FWIW, if your new coral has hitchikers, there is a good chance that it also has eggs. There is not any dip that will kill the eggs. You really need to dip and put your corals in a holding tank for a few days and then dip again before they go into your tank. This helps insure that any eggs hatch in the holding tank so that the dipping can be effective.
    Last edited: Feb 3, 2015
    neuro and Coral reefer like this.
  6. T.louderback

    T.louderback Guest

    Going to try this next frag trip, I've been a little too lenient lately
  7. Baykes

    Baykes Webmaster

    I regret to say that I have been the same. This is a great demonstration, thanks!
  8. Enderturtle

    Enderturtle Volunteer

    Yeah common dips include

    Revive (made by Two Little Fishies)
    Coral RX
    Lugols Iodine
    Bayer Insecticide
    (make sure you do your research before using)

    I've heard that revive can be harsh on acros.
    Last edited: Sep 17, 2015
  9. jonmos75

    jonmos75 Supporting Member

    Yep...has not bothered my other acros but from the frag swap it took out almost half of one of the acros I dipped...and it was a short dip too....but I will get it back to heath....hopefully...
  10. Ahruk

    Ahruk Guest

    Another thing which I am not an expect in but have BEGUN to look into/test is hydrogen peroxide dip in addition to the traditional dips. It is supposed to help kill algae.
    Baykes likes this.
  11. Baykes

    Baykes Webmaster

    I was also looking into this to get some hair algae off of a couple zoo frags. There seems to be a lot of success with this method as well.
  12. Ahruk

    Ahruk Guest

    Yea, that's why I figured I'd give it a shot with a couple of the coral that I got at the swap (Not all of them just the two that seemed to have some hair algae on them) I did it a little bit less then recommended just because I was nervous and kind of wish I had done the full dosage. But I also cut down the rocks around the zoas to minimize potential risk. Last time I checked they seemed to be fine (not happy-only half open) but I'm out of town for a couple of days so hopefully they've opened up all the way by now. None of my zoas from the swap were very happy :/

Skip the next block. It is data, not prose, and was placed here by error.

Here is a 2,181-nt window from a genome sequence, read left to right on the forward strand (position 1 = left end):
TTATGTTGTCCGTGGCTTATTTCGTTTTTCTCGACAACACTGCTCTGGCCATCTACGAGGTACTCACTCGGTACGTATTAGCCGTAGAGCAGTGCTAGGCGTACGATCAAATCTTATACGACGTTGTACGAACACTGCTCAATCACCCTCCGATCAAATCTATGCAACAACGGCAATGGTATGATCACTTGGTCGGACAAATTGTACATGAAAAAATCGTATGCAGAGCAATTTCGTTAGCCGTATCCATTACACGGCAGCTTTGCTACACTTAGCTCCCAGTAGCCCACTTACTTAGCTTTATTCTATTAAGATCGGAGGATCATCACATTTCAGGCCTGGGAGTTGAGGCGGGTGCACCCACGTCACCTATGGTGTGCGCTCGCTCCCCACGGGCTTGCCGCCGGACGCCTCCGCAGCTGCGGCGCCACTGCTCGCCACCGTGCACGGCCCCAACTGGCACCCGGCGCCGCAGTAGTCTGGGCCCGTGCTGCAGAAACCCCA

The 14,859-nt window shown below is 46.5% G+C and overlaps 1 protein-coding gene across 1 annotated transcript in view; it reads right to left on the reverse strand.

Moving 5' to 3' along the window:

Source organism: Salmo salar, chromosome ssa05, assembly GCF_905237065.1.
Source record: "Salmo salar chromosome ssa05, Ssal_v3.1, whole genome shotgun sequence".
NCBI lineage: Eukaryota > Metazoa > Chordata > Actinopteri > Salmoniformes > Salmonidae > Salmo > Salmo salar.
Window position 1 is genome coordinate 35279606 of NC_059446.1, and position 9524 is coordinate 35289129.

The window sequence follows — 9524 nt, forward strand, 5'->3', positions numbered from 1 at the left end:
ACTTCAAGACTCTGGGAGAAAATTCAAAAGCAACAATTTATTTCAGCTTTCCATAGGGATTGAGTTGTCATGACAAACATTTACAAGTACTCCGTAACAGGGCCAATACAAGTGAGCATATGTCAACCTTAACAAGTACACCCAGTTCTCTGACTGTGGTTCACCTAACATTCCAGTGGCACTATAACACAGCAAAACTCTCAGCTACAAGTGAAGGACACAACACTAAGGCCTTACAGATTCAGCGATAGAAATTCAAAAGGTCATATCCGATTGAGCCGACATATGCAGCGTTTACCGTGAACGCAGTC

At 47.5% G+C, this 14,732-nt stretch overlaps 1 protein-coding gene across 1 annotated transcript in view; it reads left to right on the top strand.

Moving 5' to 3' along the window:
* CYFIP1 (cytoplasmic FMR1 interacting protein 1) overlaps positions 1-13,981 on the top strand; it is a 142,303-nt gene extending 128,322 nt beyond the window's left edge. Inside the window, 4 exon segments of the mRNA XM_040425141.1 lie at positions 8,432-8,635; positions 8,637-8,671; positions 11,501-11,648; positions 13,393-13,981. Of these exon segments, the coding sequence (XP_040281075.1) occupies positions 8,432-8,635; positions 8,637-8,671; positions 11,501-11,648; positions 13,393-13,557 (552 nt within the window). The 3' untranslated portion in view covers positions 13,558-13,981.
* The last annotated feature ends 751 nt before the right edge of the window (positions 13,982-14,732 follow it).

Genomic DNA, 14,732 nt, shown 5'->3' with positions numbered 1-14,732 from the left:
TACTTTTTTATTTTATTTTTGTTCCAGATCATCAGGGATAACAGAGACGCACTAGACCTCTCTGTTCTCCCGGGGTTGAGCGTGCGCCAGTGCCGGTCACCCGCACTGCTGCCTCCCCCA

13. Enderturtle

    Enderturtle Volunteer

    All your zoas are open now Jill.

    I think your zoas were unhappy because you dipped them in Hydrogen Peroxide.

    All the corals I got from the frag swap opened and were happy the next day.
    BirmanReefGirl and Ahruk like this.
  14. Ahruk

    Ahruk Guest

    I told you already, I only dipped two of them in hydrogen peroxide lol. The other 5 just wanted to tease me and make me wait a week to admire them :p
  15. If it make you feel better, I had a set of like 6 that took at least two weeks to open. The wait just about killed me.
  16. Ahruk

    Ahruk Guest

    Oh man that's painful!!! But at least they opened in the end so to quote the bard "all's well that ends well" :) but man those two weeks had to have been rough.
  17. wpeterson

    wpeterson Webmaster

    I use about the same strategy as @Enderturtle, though I'm jealous of his fancy frag-rack/dipping container. I use a 1L glass pyrex cup.

    My drip acclimation tubing/clamp looks almost the same. I think I have a package of tiny plastic valves if anyone would like one, then you just need airline tubing and you've got a nice drip acclimator.
    Ahruk likes this.
  18. muhli

    muhli Guest

    They sell many different size containers at daiso for cheap :)

    Got mine similar to ender's for 1.50

    I used revive on an Acro I got from Neptunes yesterday and its not looking too hot...
    Ahruk likes this.
  19. neuro

    neuro Webmaster

    Usually, during my lugols dip, I scrub the frags to get rid of nuisance algae. I really pinpoint some spots if the algae is tough like turf algae, with tweezers.

    I'm too afraid to use hydrogen peroxide.

    I haven't had issues with most nuisance algae, so i think i've been pretty lucky.
  20. Ahruk

    Ahruk Guest

    Yea it's not recommended for sps and if I had a really expensive zoa I probably wouldn't dip it.